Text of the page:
The proprtions are rather approximate, and the
	   nature of the ingredients make this recipe much like a
	   musical score by Bach: there is not very much you can do
	   to it to make something ruinous, though you can bring it
	   to pinnacles of excellance.  Experiment to find the
	   set of proportions that suit you personally, using the exact
	   ingredients that you do use.

	   I consider this to be merely an explicit understanding of
	   the dish, not a definition; take it or leave it.

	1. Also variously spelled, Ema Datshi, Emadatze, or Ema Datse.
	   At least a half dozen languages are spoken in this small
	   Himalayan country; the official Sino-Tibetan language (with
	   several dialects), Djongka like the others is not written
	   using the Roman alphabet; different people have different
	   ideas of how to approximate the sounds using the Roman alphabet.

	2. Though not a soup, it is much like some of the cheese "sopas"
	   of Mexico, and also rather like one called Chiles con Queso.
	   Like that, thinning with some sort of broth, or
	   even water can transform it into a soup.

	   Also see the Tibetan cheese soup, Churu.  That is also the
	   name of the cheese used, and it is, I am told, well approximated
	   in flavor by our blue cheese.

	3. I had to do some approximations - and turned to several
	   Bhutanese people's ideas on the matter for guidance.

	   Let's face it, yak butter is not something you find next to
	   the Roadkill Helper in the US.  The "cheese" in question,
	   datschi, is even more impossible: cooked, churned yak whey,
	   further fired and cured for a long - very long time over
	   a fire.  You'll just have to go to Bhutan to get it.

	   The Bhutanese live on hot peppers, and natively, I'm told,
	   this dish is screamingly pepper hot - but then I don't know the
	   palates of those telling the tale.  To me, few things are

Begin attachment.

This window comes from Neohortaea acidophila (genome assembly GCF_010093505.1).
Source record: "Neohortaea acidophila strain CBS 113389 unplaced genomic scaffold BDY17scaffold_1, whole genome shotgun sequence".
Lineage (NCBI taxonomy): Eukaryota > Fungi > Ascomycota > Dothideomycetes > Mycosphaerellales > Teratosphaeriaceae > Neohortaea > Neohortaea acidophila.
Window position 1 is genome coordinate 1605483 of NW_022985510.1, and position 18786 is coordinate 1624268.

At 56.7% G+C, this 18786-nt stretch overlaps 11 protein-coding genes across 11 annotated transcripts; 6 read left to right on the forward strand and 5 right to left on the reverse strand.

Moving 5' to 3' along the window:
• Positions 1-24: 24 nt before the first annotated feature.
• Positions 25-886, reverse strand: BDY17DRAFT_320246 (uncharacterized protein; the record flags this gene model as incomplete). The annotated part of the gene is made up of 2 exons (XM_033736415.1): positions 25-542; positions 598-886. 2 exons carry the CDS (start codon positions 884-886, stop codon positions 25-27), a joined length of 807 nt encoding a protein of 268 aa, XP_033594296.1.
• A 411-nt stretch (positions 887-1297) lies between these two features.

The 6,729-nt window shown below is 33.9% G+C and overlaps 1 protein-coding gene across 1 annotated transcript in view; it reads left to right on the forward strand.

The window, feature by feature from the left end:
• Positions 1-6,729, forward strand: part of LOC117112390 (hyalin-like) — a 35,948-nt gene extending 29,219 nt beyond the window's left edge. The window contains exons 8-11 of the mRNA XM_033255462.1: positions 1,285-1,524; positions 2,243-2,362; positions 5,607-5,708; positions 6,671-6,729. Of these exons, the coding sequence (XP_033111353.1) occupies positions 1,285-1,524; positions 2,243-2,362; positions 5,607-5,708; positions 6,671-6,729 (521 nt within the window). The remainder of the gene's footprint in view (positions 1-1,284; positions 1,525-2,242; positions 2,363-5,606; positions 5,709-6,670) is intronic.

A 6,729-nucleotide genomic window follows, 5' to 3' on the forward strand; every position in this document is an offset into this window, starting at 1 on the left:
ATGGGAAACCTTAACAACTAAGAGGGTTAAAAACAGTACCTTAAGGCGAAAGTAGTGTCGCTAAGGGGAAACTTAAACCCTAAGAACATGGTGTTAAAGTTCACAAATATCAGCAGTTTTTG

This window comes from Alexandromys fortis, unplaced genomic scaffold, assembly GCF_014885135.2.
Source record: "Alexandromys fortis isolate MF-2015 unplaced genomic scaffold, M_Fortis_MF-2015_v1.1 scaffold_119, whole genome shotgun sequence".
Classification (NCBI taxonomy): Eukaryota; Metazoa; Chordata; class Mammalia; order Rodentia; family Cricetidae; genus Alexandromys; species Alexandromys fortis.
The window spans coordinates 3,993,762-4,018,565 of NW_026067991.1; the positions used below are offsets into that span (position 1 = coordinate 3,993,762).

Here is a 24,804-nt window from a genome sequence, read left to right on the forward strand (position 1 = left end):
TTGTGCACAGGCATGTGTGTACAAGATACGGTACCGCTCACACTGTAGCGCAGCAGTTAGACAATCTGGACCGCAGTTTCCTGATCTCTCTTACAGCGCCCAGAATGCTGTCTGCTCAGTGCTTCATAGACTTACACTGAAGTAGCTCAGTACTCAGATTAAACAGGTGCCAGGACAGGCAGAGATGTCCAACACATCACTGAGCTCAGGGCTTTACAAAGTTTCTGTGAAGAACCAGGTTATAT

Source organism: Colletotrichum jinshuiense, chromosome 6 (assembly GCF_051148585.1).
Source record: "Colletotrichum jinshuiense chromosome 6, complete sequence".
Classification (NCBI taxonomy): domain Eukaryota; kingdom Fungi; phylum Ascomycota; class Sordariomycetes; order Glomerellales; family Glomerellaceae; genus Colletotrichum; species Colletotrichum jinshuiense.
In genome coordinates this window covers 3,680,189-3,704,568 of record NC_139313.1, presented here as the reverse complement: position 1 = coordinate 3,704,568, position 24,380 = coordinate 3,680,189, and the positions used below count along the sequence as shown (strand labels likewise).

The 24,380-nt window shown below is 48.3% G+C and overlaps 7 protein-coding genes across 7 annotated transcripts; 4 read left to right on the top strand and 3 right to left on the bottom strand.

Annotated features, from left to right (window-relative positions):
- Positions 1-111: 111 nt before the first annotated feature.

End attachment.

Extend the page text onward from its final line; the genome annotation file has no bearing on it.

screamingly hot.

	   It seems that the Bhutanese standard (Capiscum Annum) hot
	   peppers are the same (or very close in appearance, anyhow -
	   resembling a thick serrano pepper) as the Thai hot peppers,
	   hotter than jalapeños, but not near so hot as Habaneros
	   (apparently the very hottest there are).  Simply using
	   jalapeños, with no extra piquance would probably be already
	   more than most westerners could stand; but who cares about
	   them; we do things the way things should be done.

	   This is a hot dish, the way the Bhutanese like it.  Many
	   Bhutanese there figure that if the piquance of the food
	   doesn't make you sweat, it is really not worth eating.

	4. Regarding the Szechuan flower peppercorns: The Chinese spice
	   is Xanthoxylum piperitum, and this is what one usually gets
	   in the US by that name.  There are, however, different, related
	   spices in different countries that are called by the same name.
	   The Tibetan/Nepalese/Bhutanese spice called "Emma" is actually
	   Xanthoxylum alatum, and it has in addition to the common
	   terpene flavoring, components of limalool, limonene, methyl
	   cinnamate and cineol.  Hence, the compensatory addition of the
	   grated lemon zest and the healthy pinch of "cinnamon", which is
	   now rather universally called that, though what you are buying
	   in the US is really cassia bark.  Real cinnamon, from Ceylon
	   (Sri Lanka), if you can ever find it in US would be almost
	   prohibitively expensive.  Fortunately, the cassia bark is a
	   fairly reasonable substitute, and is even more potent (and
	   more biting) than true Ceylonese cinnamon.

	5. While I've tried to be a bit anally clever in reproducing
	   an authentic taste, leaving out some of these clever twists
	   will still give a perfectly good dish with most of the
	   same properties.  What I have definitely not tried to do is
	   assemble some variative simulation that conforms to the
	   Western palate.  To do that would be simplicity itself:
	   just fry up a mess tomatoes, peppers and onions in some
	   soy oil, and add a cup of sugar.

	   Interestingly, I have seen a few recipes for Emma Datschi
	   on the web, and not even one of these bother with the "Emma"
	   part of the dish.  Westerners who have visited Bhutan seem
	   taken solely with the dish's fiery nature, and somehow seem
	   to think that the Emma part is naming the hot peppers, thus
	   missing one of the two essential aspects of Emma Datschi
	   implied by the name.  The hot peppers are implicitly understood
	   and not even suggested in the name.  Even the Bhutanese who
	   have written recipes neglect this essential ingredient,
	   supposing perhaps the it would be unpalatable to westerners,
	   or figuring that there would be no point in calling for it
	   when it is generally unavailable outside of their Himalayan

	   This same spice is also used in Tibetan cuisine, where for
	   some reason in Roman transliteration it is almost always
	   spelled "ema".